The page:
Wednesday 7 October 2020

Book Review of 'The Invisible Victim' by Tanvi Sinha.

This is one of the best books I have read so far, this year. Slick, concise and sizzling with delicious suspense in a breathless pace, it won't let readers put the book down until the last page is turned and the last line is read. It is different from her earlier book Dance to my Tunes in the genre.

The toughest part of reviewing a fabulous book is to war with the side that's bursting at the seams to 'discuss' every twist in the story, but is reluctant to disclose too much to readers beforehand. The latter part must win, to ensure maximum joy of unveiling the suspense while reading the book. Hence, I'll gloss over the story-line, but touch upon the intricacies. 

'Good girls always love bad boys'
'Good guys are boring'
'Bad guys are more interesting'

How many times have we heard these clichés? Tanvi's story takes them at face value, mulls over them, analyses them, churns them into relationships and pronounces results, with neither judgement nor remorse. Everyone who likes to flaunt these 'cool' lines must read this book. And no, this is not gender-specific or woman-centric at all. It's just a mirror to realities that both men and women want to cover up with idiotic clichés and senseless excuses. 

The suicide of a woman. The death of an innocent child. The 'thrill' of a veteran amidst the unexpected 'action' in a dull apartment with boring residents. This is a beginning that grips the reader and never lets go until it has taken a good, hard look at the motifs of friendship, family values, marriage, love, infatuation, heartbreak, betrayal, revenge, manipulation and the very foundations that relationships are based on. 

This is a saga of a murder-suicide with host of victims, who are unearthed in dismaying clarity with each turn of the page. At the end, one wonders if the title should actually be pluralised, because each death of a loved one leaves behind a multitude of victims.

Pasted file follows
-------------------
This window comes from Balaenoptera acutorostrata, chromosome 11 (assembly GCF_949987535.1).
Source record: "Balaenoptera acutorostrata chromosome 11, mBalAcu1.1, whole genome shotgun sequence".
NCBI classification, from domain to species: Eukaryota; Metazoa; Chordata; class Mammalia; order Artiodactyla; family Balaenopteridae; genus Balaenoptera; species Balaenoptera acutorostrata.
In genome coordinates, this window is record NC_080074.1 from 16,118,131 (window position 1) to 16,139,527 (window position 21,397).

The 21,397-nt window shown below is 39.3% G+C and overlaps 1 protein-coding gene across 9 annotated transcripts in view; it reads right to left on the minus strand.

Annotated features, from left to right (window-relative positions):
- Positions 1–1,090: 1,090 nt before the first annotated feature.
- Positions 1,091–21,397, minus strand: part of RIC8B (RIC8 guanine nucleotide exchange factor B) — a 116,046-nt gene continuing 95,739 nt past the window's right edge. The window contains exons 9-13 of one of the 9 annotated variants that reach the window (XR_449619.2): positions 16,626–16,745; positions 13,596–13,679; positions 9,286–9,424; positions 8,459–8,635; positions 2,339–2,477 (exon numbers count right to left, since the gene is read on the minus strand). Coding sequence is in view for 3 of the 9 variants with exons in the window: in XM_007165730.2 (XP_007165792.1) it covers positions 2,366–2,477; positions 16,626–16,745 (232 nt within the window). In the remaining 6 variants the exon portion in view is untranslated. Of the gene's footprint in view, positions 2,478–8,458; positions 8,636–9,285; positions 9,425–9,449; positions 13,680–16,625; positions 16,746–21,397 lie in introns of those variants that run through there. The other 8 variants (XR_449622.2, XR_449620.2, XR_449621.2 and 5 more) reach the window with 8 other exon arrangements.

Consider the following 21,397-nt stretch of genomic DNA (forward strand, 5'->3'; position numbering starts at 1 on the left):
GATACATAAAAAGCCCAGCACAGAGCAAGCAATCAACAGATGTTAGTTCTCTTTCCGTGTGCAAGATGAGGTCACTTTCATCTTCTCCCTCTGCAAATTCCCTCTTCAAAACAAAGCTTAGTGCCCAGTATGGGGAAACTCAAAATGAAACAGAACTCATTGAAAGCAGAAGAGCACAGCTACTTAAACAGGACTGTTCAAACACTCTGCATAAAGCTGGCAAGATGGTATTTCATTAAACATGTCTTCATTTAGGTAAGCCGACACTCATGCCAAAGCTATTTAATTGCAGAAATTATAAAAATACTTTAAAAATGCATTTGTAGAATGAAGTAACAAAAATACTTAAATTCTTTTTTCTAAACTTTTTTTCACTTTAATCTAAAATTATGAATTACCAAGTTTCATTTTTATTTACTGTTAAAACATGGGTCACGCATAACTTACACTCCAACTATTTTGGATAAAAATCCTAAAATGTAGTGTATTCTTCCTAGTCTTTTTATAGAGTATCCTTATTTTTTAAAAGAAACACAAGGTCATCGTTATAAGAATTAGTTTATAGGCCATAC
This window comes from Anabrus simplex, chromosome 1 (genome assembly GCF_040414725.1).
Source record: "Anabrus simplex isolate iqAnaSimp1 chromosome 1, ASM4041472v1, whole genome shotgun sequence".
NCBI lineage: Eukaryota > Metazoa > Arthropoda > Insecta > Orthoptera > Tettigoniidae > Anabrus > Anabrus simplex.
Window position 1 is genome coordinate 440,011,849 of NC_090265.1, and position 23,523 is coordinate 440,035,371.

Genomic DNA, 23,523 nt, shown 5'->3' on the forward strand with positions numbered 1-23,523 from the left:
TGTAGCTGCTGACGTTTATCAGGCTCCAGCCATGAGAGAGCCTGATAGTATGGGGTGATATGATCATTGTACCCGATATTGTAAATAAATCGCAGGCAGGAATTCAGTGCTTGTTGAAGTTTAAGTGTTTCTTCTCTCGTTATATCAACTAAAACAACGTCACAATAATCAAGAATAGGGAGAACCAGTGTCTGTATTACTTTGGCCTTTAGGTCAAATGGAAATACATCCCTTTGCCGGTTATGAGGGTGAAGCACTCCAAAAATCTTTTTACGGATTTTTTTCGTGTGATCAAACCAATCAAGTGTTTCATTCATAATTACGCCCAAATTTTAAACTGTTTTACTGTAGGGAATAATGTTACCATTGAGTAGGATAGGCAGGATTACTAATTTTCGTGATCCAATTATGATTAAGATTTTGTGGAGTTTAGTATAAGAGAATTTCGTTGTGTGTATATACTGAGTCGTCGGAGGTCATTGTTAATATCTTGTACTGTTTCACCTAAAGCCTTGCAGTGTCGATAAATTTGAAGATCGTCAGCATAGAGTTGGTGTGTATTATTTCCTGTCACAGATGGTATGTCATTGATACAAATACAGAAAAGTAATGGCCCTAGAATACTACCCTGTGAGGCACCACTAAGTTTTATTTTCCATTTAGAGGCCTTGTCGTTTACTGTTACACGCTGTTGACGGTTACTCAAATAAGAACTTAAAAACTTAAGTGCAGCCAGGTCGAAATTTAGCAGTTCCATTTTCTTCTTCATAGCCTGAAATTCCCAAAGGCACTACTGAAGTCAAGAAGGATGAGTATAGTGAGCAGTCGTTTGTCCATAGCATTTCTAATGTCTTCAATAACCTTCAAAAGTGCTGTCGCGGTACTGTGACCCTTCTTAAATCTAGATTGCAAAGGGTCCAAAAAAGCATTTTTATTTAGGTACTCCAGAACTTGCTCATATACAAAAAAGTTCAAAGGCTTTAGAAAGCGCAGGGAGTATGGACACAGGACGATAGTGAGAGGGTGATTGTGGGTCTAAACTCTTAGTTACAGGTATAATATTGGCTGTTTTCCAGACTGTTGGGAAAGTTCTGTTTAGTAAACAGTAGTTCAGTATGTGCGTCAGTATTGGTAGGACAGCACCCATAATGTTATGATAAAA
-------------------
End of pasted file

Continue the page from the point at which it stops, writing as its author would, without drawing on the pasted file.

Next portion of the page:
I absolutely loved the court-room drama scenes. I loved the off-courtroom arguments even more. Each twist in the tale comes at regular intervals and is more delicious than the last ones.

Kamini's journey to personal and professional clarity is electrifying. Her personal angst, juxtaposed with her professional expertise to uncover the truth, leaves us feeling sorry for a whole lot of characters, despite the inevitable smirks that surface in the process. 

It's about time that people of all generations shun the various social 'stigmas' that offer convenient foils for players to get away with their ruthless games. At the same time, senseless promiscuity in the garb of 'modernity' has serious repercussions too.  

And yes, the book takes a good satirical look at the WhatsApp generation of homemakers (or home-breakers) who make group chatting and endless messaging the main core of their existence. Knowing when and where to stop addictions, even something that seems trivial like a WhatsApp addiction, is crucial to peace and harmony in life. The gorgeous, accused Ravish, is not off the mark when he accuses his wife's 'supportive' friends of ruining his familial peace. But then, there are multiple layers in every relationship...

Irresponsible behaviour has distinct, numerous, long-lasting consequences, that may not always be visible even to the seasoned observer. And sometimes, justice is served from unexpected, albeit convincingly justified sources. This is the crux of the story. 

This book is a must-read, I rate it 4.8 out of 5. 

Hope you liked my review. Keep reading and stay safe, readers! 


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